SO EXACTLY WHAT ARE WE DOING, AND WHY ARE WE DOING IT?
In 2017, there were one million active oil and gas wells in the United States.1 When a well reaches the end of its productive life, or if it fails to find economic quantities of oil or gas, the well operator is required by regulators to remove all equipment and plug the well to prevent leaks.2 Usually, cement is pumped into the well to fill at least the top and bottom portions of the well and any parts where oil, gas, or water may leak into or out of the well. This generally prevents contamination of groundwater and leaks at the surface. State or federal regulators define specific plugging procedures depending on the local conditions and risks, and may monitor the plugging operation.
However, there are many cases in which wells are not properly plugged before being abandoned, especially if the well operator goes bankrupt, leaving its wells “orphaned”.3 This is more common when oil prices fall rapidly, making many wells uneconomical, as in the 1980s oil glut, the 2008 financial crisis, and the 2014 downturn.
In the late 1980s, the U.S. Environmental Protection Agency estimated that 200,000 of 1.2 million abandoned wells may not have been properly plugged.4 Since then, tens of thousands of orphaned wells have been plugged by state and federal regulators, as well as some voluntary industry programs. These efforts are ongoing, and many orphaned wells have yet to be properly plugged. The exact number is not known: some 3.7 million wells have been drilled in the U.S. since 1859,6 and their history is not always well documented. Older wells, especially those drilled before the 1950s, are particularly likely to have been improperly abandoned and poorly documented.
Risks to Groundwater, Air, and the Surface Environment
Orphaned wells are often abandoned without any plugging or cleanup, but even plugged wells may leak, especially those plugged in the past, when plugging procedures were less rigorous and used less durable materials. Unplugged or poorly plugged wells may affect:
- Groundwater – old wells may have degraded well casing or cement that can allow oil, gas, or salty water to leak into freshwater aquifers. An assessment of 185 groundwater contamination incidents in Ohio from 1983 to 2007 found 41 incidents caused by leakage from orphaned wells, compared to 113 incidents caused during drilling and production.7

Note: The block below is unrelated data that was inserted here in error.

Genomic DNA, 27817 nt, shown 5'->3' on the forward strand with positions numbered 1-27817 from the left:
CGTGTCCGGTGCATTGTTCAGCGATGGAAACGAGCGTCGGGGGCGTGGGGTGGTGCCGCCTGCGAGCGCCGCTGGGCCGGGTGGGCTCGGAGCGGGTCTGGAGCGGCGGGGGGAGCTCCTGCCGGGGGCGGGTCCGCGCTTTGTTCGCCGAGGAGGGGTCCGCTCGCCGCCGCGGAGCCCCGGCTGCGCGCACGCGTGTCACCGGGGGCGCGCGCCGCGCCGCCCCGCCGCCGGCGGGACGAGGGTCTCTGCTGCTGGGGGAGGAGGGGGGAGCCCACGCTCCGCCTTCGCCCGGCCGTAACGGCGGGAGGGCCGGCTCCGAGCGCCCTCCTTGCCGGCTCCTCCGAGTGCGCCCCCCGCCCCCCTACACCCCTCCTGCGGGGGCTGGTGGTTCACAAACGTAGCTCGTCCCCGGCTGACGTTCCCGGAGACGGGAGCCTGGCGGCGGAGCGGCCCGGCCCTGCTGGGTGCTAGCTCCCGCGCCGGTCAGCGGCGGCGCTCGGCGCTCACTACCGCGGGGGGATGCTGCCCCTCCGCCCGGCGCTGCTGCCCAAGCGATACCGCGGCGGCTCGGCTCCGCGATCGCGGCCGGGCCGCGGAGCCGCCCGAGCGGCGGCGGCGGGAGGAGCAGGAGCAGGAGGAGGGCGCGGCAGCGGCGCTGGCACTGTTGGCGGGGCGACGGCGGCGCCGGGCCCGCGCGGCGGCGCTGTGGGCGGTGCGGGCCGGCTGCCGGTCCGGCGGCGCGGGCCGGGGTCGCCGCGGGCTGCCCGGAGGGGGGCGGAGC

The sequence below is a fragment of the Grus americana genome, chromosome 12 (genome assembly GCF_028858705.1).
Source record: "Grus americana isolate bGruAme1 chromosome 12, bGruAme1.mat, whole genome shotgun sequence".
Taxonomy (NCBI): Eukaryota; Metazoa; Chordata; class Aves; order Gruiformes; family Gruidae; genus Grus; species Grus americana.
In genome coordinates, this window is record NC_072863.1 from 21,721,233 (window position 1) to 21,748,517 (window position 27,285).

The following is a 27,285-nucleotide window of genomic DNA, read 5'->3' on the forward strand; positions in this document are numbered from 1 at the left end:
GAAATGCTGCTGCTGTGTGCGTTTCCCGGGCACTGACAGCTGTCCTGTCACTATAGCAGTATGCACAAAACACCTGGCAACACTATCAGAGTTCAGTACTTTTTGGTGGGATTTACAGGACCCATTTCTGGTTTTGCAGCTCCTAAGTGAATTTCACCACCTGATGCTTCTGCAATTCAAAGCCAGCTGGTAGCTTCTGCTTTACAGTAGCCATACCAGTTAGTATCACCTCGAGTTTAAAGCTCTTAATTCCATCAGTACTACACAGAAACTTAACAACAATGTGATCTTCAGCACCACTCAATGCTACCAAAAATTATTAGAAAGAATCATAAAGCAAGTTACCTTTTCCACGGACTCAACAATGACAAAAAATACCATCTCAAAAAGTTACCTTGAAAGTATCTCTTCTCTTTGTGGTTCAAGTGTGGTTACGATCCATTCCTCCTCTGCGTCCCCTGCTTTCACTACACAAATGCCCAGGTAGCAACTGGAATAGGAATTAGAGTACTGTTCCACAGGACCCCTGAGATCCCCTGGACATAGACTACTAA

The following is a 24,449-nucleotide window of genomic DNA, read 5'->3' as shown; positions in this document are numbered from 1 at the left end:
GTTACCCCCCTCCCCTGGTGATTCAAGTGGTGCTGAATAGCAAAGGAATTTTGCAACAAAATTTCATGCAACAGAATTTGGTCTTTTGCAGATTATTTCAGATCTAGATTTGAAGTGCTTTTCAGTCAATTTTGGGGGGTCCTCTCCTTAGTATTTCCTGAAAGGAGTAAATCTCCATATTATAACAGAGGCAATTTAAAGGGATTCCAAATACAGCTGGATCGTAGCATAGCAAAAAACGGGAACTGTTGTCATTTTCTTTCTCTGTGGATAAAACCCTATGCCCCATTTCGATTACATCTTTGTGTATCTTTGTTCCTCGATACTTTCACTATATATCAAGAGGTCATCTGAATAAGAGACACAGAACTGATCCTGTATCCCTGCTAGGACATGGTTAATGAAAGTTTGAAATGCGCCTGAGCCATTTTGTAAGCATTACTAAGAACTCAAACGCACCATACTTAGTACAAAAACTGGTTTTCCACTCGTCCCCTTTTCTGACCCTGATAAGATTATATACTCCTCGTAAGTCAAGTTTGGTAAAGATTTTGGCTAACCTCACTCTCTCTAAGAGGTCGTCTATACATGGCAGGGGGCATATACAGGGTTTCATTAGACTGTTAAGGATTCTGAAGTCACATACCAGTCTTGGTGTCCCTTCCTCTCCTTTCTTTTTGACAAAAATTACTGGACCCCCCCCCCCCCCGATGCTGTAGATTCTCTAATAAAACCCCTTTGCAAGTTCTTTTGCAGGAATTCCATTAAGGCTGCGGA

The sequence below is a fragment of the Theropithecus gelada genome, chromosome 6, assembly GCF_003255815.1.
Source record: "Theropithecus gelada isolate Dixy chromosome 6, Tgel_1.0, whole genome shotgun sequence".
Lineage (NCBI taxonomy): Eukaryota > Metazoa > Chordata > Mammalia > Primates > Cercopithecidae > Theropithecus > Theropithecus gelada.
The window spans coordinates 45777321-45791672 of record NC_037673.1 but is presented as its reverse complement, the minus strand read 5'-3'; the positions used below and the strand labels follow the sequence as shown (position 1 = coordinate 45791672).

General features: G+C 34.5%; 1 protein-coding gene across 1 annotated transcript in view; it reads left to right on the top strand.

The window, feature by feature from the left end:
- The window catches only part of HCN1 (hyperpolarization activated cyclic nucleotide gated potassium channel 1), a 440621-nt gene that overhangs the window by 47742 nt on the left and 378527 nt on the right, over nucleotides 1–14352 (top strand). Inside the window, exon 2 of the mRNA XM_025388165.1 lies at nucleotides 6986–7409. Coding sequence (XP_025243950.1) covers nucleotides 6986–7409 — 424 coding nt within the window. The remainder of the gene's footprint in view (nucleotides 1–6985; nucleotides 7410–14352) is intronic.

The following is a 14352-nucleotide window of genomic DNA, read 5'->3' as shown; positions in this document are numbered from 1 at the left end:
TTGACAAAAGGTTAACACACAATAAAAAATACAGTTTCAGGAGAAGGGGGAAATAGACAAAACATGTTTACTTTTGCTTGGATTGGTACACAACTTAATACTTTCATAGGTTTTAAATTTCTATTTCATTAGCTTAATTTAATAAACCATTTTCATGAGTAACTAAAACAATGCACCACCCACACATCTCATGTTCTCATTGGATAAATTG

- Methane emissions – a study of 138 abandoned wells in Wyoming, Colorado, Utah, and Ohio found that over 40% of unplugged wells leaked methane, compared to less than 1% of plugged wells. This study estimated that abandoned wells account for 2-4% of the methane emissions from oil and gas activity.8
- The surface environment – orphaned sites may still have old equipment, contaminated soil from small spills, and other waste at the surface. In some unplugged or poorly plugged wells, oil, gas, drilling mud, or salty water can rise up the well and spill at the ground surface or, in the case of offshore wells, into open water.
Hydraulic fracturing uses the high-pressure injection of fluids into oil- or gas-bearing rocks to fracture them and allow oil and/or gas to flow out. The increased pressure in the rocks during this process can push oil or salty water up nearby unidentified or improperly plugged abandoned wells. In one of the more extreme cases of this, the U.S. Environmental Protection Agency cited an abandoned well in Tioga county, Pennsylvania, that produced a 30-foot geyser of brine for more than a week as a result of hydraulic fracturing of a nearby well.10 In addition to these fluids contaminating soil and potentially reaching groundwater, the unexpected pressure release caused by this fluid escape reduces the effectiveness of the hydraulic fracturing operation, so there are both environmental and economic incentives to identify and plug wells near a planned hydraulic fracturing operation.